All ingredients apart from the peat are Indian. The malt is from 6-row Indian barley, which is harder and more expensive to grow, but contains more proteins and they believe produces a better mouthfeel in the finished whisky. The peat itself is shipped in from Islay (usually - India has no peat), but the actual peating smoking is performed in India on Indian barley. The quality of the distillate is obviously high in the samples I tried, and the character of the peat is lovely, quite Campbeltown in character to me. In October they will be releasing a fully peated whisky, "Bold", which I was able to try recently, notes are below.

The output is pretty simple - all the spirit is matured in bourbon casks for 4-5 years, and released at 46% or "cask strength" (55.2%). Of course 5 years cask maturation in Goa is the equivalent of about 15 years in Scotland due to the hotter climate, although the temperature and humidity is pretty stable there.  This is in contrast with Kentucky, where high temperature fluctuations produce wild cask influence in even shorter timescales. My problem with a lot of American whisky (but certainly not all) is while the whisky doesn't taste young, it seems simple - lacks complexity, lacks integration. Japanese whisky seems to also do very well in its youth, and through great cask selection and skill drinks very well young, although sometimes lacks a little soul too (I've got a big Japanese post in the works and it's a mixed bag). This Goan whisky seems to play quite a good game with its youth, lots of interesting character, good integration (on the whole) and reasonably well balanced. And the new fully peated expression is very impressive.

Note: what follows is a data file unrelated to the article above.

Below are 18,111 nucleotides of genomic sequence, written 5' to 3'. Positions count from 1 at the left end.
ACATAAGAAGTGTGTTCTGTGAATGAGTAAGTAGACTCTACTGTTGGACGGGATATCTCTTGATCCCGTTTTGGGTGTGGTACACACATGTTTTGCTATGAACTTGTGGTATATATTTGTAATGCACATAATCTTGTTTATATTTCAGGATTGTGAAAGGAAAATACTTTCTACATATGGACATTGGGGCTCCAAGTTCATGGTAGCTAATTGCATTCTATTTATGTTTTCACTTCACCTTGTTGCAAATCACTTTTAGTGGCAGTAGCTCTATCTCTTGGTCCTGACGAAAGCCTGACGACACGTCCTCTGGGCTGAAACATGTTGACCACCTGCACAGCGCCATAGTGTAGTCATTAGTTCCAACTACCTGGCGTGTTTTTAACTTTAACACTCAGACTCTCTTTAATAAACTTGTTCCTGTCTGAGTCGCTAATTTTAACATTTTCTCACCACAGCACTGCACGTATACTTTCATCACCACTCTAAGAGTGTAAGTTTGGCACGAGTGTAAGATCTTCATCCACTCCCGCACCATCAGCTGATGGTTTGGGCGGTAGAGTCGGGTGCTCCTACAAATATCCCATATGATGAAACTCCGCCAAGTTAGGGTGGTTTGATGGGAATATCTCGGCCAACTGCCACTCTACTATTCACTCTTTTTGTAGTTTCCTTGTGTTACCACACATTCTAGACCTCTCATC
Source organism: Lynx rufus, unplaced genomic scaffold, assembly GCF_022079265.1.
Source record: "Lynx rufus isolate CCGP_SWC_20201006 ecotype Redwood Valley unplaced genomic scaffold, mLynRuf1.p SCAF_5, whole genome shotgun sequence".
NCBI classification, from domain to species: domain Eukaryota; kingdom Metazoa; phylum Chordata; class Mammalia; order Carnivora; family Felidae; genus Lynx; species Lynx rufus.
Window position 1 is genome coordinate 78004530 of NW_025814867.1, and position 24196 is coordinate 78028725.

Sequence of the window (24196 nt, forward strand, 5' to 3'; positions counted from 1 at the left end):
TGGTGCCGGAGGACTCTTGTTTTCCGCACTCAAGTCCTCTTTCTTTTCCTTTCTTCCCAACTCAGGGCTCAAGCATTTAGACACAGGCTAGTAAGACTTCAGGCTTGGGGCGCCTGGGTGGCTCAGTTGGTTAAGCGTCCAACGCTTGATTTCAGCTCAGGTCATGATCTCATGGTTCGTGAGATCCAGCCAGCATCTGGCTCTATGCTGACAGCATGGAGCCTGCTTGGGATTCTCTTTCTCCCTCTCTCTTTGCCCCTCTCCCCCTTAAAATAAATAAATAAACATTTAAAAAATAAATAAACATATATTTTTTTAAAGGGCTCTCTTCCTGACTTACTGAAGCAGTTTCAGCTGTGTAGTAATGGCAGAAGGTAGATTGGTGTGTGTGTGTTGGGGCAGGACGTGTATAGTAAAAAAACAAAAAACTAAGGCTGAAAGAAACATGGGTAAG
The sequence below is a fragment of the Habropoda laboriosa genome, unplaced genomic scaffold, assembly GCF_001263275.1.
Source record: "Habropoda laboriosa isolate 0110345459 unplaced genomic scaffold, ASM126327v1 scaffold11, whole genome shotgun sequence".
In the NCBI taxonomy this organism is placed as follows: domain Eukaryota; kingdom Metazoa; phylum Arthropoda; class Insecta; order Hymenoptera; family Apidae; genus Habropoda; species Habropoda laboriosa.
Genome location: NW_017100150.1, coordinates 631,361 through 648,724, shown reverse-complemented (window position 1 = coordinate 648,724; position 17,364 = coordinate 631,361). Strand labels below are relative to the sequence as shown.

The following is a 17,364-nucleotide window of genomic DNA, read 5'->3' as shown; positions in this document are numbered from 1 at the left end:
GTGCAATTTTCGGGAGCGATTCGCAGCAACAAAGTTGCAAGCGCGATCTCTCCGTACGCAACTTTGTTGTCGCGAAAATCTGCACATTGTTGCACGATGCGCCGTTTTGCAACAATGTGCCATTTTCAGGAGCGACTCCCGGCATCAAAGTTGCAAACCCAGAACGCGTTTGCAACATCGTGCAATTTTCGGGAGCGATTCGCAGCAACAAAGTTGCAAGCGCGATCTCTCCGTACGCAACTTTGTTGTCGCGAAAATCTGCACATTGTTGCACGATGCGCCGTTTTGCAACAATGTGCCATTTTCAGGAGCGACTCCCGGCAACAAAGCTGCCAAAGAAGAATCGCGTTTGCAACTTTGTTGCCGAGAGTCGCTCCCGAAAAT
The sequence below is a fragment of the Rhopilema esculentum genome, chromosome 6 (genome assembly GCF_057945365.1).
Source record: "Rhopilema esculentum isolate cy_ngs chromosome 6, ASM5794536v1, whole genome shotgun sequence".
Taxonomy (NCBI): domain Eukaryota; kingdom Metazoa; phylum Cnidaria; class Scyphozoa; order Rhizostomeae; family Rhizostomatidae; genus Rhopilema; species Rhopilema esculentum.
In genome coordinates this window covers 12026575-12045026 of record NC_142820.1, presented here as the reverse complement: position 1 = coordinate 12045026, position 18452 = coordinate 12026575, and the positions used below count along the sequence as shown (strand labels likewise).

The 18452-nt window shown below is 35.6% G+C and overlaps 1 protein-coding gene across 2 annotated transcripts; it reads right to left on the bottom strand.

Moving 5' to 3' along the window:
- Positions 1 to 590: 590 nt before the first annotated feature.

Here's some quite notes I took while trying their range recently, and a marker for myself to do a fuller tasting another time.


Paul John, Brilliance, 46% – Liquorice torpedo, apple boiled sweets.  Quite sharp and bright but with a deep numbing sweetness.  Not light, but bright, sweet and well integrated.

Paul John, Classic Select Cask, 55.2% – More wax, lemon wood on the nose, but more restrained.  Sharper, and even fruitier on the delivery with numbing wood, and a lovely mouthfeel.  The finish has rich wood; very long and quite dry.

Paul John, Edited, 46% – This is lightly peated.  Fruity and nicely seasoned with peat – very complementary.  There’s no hint of youth here. There’s a lovely, considered initial delivery with a touch of bandage but it doesn’t quite hold it together later, becoming slightly harsh as it develops. The finish is long and numbing, but has an offputting bitterness – the peat doesn’t quite go all the way for me.

20150904_153449Paul John, Bold, 46% - This is fully peated. The nose is deep, sweet and sour but with a touch of tobacco and joss sticks. Very perfumed. The delivery is big, complex and old, quite spicy and has lots of tobacco and apple, lovely fruit, coffee and lots of oak. The finish is very long, with excellent peat character and great balance. It's a little spicy with hard, blonde oak, and reminds me somehow of Longrow. Peppery at the end.

I think this will be a big hit when it lands in October, highly recommended!

Monday, 7 September 2015

Springbank Green batch 2, Sherry Cask (preview)

The year long wait for the second batch of Springbank Green is nearly over!  As reported nearly a year ago the first batch of Green was all bourbon cask, and the second batch would be a 13 year old all in sherry casks, released Autumn 2015.